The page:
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Fostering a Growth Mindset in Preschoolers

Fostering a Growth Mindset in Preschoolers

Parents may notice that the phrases “I can’t” and “It’s too hard” become more frequent in their preschool- or pre-K-aged child’s vocabulary. And if left unchecked, that sentiment may continue throughout their entire life — when things get difficult, there’s just nothing that can be done about it.

Fostering a growth mindset in your children (and yourself!) early on can be the difference between raising a tenacious, can-do child and one that struggles to push through when things get hard. This article explains what a growth mindset is and how you can create one in your children. 

What Is a Growth Mindset?

The term “growth mindset” may be hard to understand at first glance. What does the phrase actually mean? 

Professor Carol Dweck at Stanford University came up with the phrase to describe the mindset that we can always improve or do better if we take the time to learn from our mistakes and persevere through hardships. 

The opposite of a growth mindset is a fixed mindset. Someone with a fixed mindset believes that certain qualities — physical, mental, emotional — can’t be changed or altered. They are what they are. 

Keep in mind that what may start as, “I don’t want to do this anymore,” can transform into, “I will never be able to do this,” with enough time. Not wanting to do something is understandable. Your child believing they can’t do something is the difference between a fixed mindset and a growth mindset.

Here are some examples of what each of those mindsets might look like in children.

Growth Mindset

  • A child who is learning sight words keeps getting “an” and “and” confused. After several pounds of rounds of being corrected, they respond with, “I’m going to learn this!”
  • A child who is learning to ride a bike keeps falling down. Afterward, they say, “I’ll learn it soon. I just need more time.”
  • A child is perpetually frustrated with tying their shoes. But after they put on their shoes, they say each time, “One day that won’t make me mad.”

Fixed Mindset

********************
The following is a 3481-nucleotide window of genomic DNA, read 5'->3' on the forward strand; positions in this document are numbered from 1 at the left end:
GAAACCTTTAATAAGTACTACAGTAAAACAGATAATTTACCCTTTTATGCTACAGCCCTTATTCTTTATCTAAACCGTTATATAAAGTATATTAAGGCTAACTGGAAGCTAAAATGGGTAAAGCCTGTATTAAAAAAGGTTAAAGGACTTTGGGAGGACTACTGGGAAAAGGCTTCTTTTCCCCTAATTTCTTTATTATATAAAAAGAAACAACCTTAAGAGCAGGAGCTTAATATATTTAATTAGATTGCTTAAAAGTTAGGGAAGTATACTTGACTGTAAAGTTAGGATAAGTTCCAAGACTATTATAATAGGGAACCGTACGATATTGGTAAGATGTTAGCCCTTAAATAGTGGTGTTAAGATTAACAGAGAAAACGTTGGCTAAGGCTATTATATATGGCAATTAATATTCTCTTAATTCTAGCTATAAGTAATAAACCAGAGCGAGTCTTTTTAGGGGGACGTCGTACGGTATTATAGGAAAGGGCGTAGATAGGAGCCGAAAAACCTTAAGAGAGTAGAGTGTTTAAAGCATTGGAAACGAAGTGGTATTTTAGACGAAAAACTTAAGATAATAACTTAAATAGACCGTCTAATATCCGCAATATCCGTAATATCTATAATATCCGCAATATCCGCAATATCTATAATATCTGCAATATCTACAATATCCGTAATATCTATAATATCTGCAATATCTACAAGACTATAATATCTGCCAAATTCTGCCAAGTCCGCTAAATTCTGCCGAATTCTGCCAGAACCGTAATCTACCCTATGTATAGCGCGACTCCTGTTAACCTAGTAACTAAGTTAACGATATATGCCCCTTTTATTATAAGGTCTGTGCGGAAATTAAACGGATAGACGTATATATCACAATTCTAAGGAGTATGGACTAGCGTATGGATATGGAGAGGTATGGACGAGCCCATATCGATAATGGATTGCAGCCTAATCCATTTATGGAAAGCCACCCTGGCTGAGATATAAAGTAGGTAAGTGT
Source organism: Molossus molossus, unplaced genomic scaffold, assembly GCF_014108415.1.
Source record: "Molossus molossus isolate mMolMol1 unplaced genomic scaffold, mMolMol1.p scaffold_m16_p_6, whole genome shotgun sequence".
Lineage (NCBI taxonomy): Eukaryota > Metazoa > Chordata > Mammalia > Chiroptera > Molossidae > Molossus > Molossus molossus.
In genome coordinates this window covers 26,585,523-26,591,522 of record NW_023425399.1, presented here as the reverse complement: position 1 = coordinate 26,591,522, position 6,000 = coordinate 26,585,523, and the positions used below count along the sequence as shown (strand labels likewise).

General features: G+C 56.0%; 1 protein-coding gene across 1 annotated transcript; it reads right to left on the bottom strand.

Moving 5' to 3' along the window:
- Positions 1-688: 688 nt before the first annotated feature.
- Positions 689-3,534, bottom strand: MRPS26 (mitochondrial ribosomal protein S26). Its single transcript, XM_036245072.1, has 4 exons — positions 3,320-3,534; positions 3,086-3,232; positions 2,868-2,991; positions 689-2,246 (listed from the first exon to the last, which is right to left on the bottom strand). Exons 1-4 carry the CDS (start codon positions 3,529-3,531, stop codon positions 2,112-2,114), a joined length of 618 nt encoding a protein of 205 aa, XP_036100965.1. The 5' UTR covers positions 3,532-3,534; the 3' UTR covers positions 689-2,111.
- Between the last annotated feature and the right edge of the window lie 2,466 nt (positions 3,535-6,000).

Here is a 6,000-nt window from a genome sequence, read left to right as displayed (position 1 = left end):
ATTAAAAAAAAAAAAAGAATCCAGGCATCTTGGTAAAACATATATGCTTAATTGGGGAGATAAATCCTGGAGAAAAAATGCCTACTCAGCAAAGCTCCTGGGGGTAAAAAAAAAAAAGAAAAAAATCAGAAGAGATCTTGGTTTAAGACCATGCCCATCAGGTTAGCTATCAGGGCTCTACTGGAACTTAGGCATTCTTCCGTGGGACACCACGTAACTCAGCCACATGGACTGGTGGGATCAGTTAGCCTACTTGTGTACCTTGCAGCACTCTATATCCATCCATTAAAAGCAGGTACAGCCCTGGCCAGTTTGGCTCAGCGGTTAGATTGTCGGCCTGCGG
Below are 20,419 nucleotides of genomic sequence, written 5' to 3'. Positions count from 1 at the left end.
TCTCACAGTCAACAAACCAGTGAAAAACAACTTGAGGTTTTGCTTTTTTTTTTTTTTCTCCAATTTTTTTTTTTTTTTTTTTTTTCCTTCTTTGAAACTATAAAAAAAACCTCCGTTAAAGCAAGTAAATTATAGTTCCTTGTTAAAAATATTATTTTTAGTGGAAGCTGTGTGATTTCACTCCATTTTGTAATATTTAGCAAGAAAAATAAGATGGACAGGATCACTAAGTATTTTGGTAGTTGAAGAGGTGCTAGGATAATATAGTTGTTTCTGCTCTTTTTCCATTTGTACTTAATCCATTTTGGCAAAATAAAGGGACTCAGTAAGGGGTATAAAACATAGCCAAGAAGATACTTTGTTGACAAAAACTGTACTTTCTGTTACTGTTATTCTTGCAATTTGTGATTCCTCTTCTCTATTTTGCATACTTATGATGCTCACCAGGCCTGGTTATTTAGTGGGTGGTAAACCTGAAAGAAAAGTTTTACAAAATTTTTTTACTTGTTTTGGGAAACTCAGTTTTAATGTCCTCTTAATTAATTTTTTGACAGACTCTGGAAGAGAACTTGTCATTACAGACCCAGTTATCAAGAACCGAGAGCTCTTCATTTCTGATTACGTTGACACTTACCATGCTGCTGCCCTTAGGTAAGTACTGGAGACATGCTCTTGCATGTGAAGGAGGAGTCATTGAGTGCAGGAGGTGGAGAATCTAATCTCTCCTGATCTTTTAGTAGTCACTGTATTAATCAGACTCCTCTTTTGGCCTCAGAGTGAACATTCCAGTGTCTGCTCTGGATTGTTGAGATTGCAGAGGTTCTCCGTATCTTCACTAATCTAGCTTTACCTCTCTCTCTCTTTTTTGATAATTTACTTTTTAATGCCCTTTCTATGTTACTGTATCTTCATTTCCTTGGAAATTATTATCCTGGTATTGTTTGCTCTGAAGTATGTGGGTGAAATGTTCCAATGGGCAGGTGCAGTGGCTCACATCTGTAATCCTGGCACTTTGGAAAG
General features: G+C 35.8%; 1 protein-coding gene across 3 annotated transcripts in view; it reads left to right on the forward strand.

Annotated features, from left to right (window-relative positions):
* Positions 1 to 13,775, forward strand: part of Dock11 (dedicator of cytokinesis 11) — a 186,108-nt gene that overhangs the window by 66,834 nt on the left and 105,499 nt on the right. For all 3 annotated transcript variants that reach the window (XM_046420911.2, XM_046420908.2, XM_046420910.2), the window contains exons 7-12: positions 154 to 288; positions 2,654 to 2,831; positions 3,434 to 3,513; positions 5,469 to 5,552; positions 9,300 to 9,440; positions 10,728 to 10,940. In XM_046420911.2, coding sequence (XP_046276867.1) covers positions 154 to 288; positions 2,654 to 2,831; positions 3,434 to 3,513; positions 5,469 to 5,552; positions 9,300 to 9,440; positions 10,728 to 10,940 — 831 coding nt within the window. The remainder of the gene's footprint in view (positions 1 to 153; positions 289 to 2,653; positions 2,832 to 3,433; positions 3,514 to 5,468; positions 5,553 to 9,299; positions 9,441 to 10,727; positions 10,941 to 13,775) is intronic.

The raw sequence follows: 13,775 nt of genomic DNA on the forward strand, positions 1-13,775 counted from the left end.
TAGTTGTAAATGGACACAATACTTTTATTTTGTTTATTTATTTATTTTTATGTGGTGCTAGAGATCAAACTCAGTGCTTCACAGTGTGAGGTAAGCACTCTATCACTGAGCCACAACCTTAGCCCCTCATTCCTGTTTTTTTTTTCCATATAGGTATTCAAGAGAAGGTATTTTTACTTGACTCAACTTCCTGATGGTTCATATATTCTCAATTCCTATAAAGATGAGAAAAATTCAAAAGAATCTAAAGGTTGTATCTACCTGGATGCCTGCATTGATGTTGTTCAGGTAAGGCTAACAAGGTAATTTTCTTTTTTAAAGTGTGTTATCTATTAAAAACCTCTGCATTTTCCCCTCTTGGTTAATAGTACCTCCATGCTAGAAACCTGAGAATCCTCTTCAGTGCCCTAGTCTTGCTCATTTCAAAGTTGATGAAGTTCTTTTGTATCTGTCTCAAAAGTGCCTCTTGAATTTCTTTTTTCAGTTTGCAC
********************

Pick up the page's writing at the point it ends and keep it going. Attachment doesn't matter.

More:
• A child learning how to count to 10 keeps forgetting 7. After several rounds of being corrected, they respond with, “I’m never going to remember.”
  • I child trying to jump and make a basket is having no success. After a while, they stop altogether and say, “I just can’t do it.”

Remember this viral video from several years ago?

This is a great example of a child with a fixed mindset being encouraged by those around him to adopt a growth mindset. You even hear him say, “I can’t do it!” but his instructor reminds him that he can if he keeps trying and uses the knowledge he already has to succeed.

For everyone in that class, they learned the valuable lesson that persevering and learning from mistakes can lead to incredibly rewarding results. 

Fear & Fixed Mindsets

One of the most telling things on whether your child has a fixed mindset or not is the way they view failure. Dweck’s research shows that children with fixed mindsets are “less likely to challenge themselves and are more helpless in the face of mistakes.” They also are afraid that their failures will reveal that they are unchangeably dumb or incapable.

On the flip side, children with a growth mindset are more likely to bounce back from failures than their peers who have fixed mindsets.

The biggest differentiator in why some children are fearful of failure and others aren’t is because those with a growth mindset see learning and experiencing new things like a muscle lifting weights: the more you train, the bigger and stronger it gets. 

Developing a Growth Mindset in Preschoolers

If creating a growth mindset in children is important, how does it happen? Take a look at a few ways you can help instill a growth mindset in your children.

  • Embrace “yet.” It’s the single best strategy you can use when walking your child through a difficult task. Whatever it is they can’t do or be, always remind them that very few things are permanent. With enough practice, they can always make progress toward a goal.